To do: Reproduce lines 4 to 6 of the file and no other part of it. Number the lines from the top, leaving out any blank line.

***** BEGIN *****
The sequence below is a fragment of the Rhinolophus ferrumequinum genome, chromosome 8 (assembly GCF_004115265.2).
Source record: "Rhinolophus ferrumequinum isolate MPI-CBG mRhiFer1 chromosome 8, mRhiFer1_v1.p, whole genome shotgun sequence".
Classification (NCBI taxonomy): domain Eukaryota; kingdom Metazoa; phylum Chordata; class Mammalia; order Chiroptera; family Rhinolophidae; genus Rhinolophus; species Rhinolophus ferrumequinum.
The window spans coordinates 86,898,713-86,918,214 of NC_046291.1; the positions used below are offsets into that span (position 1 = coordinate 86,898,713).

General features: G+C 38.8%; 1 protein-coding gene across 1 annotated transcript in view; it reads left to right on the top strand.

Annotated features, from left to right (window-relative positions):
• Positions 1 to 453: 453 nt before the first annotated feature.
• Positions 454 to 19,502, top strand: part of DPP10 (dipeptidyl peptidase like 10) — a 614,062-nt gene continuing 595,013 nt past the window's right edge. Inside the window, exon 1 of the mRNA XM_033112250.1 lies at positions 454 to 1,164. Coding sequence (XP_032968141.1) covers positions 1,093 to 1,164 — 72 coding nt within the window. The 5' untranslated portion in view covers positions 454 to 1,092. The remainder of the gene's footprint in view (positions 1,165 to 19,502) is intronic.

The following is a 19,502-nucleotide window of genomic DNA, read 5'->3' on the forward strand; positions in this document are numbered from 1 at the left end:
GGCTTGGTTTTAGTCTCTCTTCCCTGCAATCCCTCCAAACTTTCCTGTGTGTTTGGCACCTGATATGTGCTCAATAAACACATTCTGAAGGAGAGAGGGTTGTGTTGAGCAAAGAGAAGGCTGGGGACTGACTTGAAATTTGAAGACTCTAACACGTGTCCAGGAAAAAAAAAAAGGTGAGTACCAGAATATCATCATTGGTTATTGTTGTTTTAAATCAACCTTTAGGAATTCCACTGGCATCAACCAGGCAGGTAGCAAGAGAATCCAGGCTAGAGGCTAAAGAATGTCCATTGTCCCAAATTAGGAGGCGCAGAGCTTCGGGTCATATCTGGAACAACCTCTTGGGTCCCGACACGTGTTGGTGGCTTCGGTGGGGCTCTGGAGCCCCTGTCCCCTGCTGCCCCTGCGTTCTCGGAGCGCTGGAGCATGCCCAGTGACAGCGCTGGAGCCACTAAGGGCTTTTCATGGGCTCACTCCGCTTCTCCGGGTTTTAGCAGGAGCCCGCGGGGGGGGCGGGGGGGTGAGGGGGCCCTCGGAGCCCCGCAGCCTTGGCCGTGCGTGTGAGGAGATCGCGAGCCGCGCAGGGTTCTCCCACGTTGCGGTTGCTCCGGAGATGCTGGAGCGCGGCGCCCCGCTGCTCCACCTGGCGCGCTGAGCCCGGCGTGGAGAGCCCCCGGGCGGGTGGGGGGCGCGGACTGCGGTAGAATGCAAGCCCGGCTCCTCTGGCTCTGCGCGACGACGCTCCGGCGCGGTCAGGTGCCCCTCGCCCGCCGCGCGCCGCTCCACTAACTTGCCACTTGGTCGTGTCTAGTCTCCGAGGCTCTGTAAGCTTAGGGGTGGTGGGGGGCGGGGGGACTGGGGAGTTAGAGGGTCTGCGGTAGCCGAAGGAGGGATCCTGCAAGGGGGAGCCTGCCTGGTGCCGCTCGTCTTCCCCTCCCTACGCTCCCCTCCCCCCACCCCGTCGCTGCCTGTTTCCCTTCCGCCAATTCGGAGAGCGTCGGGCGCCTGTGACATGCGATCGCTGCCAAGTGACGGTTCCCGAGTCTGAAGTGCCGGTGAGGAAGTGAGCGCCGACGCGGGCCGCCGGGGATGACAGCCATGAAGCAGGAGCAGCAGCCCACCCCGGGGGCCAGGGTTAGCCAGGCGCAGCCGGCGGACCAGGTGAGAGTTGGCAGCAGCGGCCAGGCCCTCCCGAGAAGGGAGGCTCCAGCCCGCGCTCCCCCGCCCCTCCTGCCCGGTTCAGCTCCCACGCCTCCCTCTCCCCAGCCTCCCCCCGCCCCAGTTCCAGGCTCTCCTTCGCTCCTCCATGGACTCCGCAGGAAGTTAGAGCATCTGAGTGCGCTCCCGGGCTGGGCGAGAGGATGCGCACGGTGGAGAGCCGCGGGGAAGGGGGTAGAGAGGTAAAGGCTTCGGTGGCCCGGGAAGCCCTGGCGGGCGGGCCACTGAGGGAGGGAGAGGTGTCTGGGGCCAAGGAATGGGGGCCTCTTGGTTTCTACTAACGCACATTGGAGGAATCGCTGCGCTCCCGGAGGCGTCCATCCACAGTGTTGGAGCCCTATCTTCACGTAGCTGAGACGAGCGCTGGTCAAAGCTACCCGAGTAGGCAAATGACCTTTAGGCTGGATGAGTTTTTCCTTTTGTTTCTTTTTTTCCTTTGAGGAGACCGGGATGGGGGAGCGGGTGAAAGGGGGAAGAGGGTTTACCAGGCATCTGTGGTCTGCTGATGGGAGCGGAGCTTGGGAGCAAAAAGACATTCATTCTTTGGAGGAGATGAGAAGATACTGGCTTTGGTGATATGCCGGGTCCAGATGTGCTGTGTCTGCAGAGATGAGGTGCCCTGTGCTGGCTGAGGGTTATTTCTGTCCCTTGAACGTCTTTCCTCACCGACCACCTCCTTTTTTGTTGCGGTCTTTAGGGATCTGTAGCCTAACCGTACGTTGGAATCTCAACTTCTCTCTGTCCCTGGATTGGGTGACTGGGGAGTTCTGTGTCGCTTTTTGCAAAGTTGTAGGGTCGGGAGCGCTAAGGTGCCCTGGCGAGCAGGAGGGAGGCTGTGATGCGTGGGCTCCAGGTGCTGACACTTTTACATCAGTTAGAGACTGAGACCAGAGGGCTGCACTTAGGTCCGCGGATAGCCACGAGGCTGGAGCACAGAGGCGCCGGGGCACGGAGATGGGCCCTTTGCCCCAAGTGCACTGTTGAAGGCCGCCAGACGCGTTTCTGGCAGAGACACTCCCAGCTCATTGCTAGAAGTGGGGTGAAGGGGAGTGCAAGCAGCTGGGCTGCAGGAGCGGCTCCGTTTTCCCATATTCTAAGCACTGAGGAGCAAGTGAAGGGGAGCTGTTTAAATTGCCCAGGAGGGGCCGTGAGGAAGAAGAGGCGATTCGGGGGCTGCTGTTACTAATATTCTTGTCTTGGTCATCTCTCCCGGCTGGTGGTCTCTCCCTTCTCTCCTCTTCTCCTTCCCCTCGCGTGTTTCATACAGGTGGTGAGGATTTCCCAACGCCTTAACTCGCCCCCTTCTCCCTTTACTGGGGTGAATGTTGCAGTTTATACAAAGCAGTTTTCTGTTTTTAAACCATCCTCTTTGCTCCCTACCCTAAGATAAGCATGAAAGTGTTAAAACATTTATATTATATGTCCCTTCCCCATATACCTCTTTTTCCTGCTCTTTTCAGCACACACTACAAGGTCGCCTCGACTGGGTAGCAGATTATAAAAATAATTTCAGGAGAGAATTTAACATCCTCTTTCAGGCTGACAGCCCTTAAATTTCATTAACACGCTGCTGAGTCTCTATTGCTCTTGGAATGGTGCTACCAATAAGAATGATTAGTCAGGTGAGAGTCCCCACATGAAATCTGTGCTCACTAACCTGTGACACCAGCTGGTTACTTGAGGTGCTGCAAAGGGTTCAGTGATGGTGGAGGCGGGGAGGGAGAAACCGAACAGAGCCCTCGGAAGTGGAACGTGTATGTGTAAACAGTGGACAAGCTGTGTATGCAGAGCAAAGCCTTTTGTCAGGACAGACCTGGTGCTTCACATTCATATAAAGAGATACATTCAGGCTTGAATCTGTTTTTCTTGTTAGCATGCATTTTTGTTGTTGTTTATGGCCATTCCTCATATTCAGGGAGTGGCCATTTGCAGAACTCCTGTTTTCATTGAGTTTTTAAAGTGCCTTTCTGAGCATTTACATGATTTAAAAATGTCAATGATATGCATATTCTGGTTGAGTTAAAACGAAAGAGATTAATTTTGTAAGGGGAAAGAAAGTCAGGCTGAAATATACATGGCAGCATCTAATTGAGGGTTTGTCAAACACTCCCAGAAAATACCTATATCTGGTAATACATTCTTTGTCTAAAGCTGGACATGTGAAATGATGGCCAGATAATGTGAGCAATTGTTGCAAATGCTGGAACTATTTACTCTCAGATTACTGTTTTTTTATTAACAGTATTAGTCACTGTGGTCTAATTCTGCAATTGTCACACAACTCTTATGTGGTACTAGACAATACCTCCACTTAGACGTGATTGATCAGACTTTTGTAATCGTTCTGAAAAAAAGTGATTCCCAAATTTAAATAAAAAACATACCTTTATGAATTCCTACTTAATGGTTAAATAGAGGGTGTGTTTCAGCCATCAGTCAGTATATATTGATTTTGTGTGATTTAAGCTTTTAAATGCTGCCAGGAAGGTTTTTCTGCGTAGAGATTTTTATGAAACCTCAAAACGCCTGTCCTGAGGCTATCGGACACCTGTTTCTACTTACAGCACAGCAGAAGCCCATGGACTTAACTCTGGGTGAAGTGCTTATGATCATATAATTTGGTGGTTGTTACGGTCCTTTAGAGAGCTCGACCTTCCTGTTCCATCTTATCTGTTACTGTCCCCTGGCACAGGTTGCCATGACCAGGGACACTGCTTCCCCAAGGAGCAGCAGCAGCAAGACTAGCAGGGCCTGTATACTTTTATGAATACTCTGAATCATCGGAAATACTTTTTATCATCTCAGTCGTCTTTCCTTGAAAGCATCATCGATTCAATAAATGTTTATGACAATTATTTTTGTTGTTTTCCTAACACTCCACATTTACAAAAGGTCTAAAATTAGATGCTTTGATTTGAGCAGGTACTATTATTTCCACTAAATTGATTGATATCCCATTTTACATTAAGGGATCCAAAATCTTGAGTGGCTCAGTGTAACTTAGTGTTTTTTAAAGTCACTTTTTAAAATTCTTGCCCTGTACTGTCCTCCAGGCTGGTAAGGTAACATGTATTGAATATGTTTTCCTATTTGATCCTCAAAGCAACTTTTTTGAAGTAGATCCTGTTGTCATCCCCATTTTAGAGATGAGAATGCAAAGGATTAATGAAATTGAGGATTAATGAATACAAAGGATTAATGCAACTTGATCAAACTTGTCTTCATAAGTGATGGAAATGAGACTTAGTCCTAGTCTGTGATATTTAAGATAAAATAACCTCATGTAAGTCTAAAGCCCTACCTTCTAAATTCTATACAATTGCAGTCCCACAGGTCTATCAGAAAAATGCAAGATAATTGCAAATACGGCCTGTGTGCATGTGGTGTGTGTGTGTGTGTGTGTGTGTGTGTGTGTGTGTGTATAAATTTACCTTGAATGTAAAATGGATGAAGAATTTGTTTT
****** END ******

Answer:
The window spans coordinates 86,898,713-86,918,214 of NC_046291.1; the positions used below are offsets into that span (position 1 = coordinate 86,898,713).

General features: G+C 38.8%; 1 protein-coding gene across 1 annotated transcript in view; it reads left to right on the top strand.

Annotated features, from left to right (window-relative positions):